Danger – Anticoagulant Pesticides
Anticoagulant rat poisons currently on the market (such as d-CON) contain highly toxic chemicals which interfere with the blood’s ability to clot, resulting in uncontrollable internal bleeding and death. In addition to rodents, other animals that feed on poisoned rodents are also poisoned!
Victims include baby raptors which consume food their parents bring them and baby mammals nursing on their mothers’ poisoned milk. Native wildlife suffering from secondary poisoning include hawks, owls, coyotes, foxes and mountain lions. These animals suffer miserable deaths because of anticoagulant poisons.
Children and pets are also poisoned. According to the EPA, more than 10,000 children are accidentally exposed to rodenticides each year, and an estimated 7,000 pets are accidentally poisoned.
This National Park Service flyer explains how use of compounds like Diphacinone in gopher and ground squirrel baits take days to kill the rodents, leaving them easy prey for rodent-feeding predators. Once a predator feeds on enough posioned rodents, it dies from poisoning. Secondary poisoning works exactly as the Environmental Hazard labels on the products say it will.
WHAT YOU CAN DO
Successful rodent control consists of three elements: good sanitation practices, rodent-proofing structures and rodent killing.
- Practice good housekeeping in your environment.
- Pick up bird seed waste.
- Don’t leave pet food out, and store seed and pet food in pest-proof containers with tight-fitting lids.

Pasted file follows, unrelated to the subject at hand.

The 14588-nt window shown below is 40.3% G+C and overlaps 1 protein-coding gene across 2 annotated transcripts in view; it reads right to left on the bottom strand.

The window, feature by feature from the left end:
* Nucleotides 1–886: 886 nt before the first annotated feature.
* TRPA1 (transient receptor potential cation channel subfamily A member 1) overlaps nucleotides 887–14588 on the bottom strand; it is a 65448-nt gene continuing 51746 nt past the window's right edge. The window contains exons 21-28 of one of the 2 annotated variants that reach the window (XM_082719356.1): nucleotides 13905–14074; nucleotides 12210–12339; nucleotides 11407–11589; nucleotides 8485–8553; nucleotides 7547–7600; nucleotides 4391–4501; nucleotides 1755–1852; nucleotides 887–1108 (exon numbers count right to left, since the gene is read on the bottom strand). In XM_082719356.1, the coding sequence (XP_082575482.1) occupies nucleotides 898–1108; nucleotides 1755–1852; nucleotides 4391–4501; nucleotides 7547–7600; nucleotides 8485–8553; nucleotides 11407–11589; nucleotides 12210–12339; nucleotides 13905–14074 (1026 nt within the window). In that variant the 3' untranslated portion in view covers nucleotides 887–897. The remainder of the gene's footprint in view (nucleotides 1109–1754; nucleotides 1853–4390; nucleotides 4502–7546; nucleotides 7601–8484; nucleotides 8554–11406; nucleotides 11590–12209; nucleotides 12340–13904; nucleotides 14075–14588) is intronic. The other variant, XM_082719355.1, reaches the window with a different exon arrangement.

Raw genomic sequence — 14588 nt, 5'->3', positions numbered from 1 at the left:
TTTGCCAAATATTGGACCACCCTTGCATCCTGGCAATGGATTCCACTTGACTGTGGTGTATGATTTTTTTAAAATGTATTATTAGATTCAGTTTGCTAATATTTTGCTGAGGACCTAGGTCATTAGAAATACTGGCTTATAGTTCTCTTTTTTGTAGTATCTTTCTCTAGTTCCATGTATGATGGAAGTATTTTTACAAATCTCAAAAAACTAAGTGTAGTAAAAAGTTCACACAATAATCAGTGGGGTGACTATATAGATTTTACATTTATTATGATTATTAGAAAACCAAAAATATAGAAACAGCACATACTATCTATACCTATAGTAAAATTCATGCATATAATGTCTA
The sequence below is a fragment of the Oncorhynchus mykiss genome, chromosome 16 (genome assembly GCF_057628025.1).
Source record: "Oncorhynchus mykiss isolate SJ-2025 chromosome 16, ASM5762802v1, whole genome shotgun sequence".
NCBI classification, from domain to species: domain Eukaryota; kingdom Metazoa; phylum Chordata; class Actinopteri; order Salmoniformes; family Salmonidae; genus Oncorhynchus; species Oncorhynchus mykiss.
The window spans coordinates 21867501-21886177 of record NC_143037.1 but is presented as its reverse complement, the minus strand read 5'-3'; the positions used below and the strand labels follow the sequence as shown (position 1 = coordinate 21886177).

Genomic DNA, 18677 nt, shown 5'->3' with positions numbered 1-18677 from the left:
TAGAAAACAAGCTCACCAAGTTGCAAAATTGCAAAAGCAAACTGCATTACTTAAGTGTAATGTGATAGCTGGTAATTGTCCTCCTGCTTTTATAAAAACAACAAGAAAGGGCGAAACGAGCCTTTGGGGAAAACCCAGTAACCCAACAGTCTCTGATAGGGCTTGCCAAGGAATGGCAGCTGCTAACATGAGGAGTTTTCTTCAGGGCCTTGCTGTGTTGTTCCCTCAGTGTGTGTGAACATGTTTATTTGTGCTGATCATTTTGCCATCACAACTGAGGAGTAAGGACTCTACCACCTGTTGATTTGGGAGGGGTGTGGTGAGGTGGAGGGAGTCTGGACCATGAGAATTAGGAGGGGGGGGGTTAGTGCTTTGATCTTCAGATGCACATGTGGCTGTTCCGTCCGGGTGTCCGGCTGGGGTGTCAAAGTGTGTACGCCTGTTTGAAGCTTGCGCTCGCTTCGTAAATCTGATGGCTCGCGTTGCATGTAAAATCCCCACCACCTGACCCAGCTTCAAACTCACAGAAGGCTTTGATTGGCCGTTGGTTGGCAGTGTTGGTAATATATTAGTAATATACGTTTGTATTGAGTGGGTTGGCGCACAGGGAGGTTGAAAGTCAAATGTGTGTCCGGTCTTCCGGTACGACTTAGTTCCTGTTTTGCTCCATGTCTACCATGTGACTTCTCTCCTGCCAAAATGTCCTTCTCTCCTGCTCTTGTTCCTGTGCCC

- Make sure garbage bags are tied tightly and secured, and close and lock dumpsters.
- Remove excessive vegetation, piles of debris and English ivy; replace with native California plants which offer wildlife habitat.
- Consider installing a barn owl nest box, but only if everyone in the neighborhood agrees not to use poison.
- Exclude rodents from your home by covering all gaps larger than ¼” with small-gauge wire mesh screening.
- Don’t use d-CON or other anticoagulant rodenticide.
- Use snap traps for rodents remaining inside the structure. Hire contractors who will not use poison but revisit to check snap traps.
- Consider alternatives such as electronic traps (the “Raticator”) or a new third generation rodenticide TERAD3. Glue strips are not recommend, as they are inhumane and often trap other creatures.
- Talk to Local Agencies responsible for parks and open spaces.
- Make sure they are aware of the issues and the facts.
- Require them to explain their decisions, particularly if they claim to be a “Certified Green Business”.
- Remind them that poisoning raptors is a felony enforced by the U.S. Fish & Wildlife Service.
- Visit raptorsarethesolution.org to find out much more about this subject and download posters, flyers, and more to put up in your neighborhood, display at events, and share with friends.